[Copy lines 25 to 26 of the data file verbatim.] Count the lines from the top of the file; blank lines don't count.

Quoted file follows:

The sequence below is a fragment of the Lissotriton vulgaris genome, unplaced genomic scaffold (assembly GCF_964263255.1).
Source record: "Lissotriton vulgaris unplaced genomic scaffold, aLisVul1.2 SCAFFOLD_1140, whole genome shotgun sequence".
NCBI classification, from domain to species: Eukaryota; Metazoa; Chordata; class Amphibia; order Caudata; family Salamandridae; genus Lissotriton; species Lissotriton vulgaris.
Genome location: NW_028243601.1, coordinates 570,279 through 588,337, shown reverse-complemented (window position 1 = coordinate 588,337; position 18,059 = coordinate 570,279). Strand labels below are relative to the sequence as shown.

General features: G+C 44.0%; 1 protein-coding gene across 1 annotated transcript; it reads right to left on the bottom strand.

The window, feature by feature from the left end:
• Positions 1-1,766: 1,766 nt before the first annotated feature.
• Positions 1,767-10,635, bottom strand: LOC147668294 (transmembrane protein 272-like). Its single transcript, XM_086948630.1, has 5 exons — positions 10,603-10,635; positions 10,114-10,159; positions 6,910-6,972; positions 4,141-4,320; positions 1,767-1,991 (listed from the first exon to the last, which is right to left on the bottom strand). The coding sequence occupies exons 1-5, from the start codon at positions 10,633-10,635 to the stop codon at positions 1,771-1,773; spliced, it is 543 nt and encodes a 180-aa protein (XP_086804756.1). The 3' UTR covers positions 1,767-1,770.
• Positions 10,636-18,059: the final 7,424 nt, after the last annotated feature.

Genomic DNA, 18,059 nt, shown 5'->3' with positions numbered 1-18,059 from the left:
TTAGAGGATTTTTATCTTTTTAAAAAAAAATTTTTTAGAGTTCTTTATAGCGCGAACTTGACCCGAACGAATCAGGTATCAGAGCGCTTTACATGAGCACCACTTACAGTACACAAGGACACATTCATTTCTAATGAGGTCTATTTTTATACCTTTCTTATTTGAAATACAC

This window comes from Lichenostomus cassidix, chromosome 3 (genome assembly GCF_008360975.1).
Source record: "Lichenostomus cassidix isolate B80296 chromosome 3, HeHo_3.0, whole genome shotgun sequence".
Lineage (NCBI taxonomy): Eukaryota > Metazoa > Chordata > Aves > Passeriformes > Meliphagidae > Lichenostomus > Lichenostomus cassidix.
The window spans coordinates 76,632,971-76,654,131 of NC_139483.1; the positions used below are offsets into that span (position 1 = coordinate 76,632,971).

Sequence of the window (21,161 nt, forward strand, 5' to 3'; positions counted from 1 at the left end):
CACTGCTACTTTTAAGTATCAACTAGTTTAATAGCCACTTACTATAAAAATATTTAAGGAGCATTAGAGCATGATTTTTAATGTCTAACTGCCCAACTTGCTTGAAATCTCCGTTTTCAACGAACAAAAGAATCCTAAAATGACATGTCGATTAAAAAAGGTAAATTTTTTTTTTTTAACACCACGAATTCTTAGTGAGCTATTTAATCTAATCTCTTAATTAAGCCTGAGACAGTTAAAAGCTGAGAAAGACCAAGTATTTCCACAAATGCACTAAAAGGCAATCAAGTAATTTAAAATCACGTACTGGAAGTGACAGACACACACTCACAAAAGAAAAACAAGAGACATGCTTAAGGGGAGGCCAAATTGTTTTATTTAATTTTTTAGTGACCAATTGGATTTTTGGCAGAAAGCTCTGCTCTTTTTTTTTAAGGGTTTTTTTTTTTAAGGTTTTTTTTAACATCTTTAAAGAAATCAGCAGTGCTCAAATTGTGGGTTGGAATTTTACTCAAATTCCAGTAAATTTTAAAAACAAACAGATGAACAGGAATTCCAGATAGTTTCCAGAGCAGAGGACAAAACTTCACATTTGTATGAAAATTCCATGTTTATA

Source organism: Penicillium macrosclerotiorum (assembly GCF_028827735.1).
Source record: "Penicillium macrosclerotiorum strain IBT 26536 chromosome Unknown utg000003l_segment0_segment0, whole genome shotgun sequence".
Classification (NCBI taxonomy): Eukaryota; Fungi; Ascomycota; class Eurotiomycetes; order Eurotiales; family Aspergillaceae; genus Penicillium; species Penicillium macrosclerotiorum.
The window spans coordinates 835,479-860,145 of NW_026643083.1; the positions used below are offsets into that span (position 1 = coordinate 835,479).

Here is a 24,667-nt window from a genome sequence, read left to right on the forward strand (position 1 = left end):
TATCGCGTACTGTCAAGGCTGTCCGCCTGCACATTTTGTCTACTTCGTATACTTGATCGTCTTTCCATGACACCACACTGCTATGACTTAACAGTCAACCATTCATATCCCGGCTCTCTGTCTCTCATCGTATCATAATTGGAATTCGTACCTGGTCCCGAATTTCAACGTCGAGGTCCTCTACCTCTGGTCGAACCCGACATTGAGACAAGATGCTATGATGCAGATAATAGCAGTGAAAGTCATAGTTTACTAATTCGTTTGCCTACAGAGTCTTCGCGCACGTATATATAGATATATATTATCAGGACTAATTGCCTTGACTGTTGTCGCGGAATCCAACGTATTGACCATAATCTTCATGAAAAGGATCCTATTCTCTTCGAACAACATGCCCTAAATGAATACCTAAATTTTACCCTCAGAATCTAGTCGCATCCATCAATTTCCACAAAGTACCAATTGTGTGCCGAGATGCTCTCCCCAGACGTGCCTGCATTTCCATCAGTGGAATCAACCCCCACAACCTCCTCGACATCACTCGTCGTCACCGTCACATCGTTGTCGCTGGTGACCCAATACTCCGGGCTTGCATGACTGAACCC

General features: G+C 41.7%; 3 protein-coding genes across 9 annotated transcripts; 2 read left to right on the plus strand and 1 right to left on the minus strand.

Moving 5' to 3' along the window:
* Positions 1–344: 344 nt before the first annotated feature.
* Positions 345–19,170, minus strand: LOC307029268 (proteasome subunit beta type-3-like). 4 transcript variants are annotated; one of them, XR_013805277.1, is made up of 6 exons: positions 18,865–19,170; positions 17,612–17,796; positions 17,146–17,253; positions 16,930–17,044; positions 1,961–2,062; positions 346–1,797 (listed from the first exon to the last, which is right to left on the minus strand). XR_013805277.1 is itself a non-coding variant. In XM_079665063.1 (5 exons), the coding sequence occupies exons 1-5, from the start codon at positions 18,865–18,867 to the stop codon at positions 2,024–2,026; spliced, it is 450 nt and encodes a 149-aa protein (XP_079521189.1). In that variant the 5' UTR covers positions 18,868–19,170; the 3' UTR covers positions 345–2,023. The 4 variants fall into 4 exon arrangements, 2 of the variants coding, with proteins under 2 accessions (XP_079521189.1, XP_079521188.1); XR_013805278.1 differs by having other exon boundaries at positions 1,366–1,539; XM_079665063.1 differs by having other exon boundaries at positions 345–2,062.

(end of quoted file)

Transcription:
Moving 5' to 3' along the window:
* Positions 1–344: 344 nt before the first annotated feature.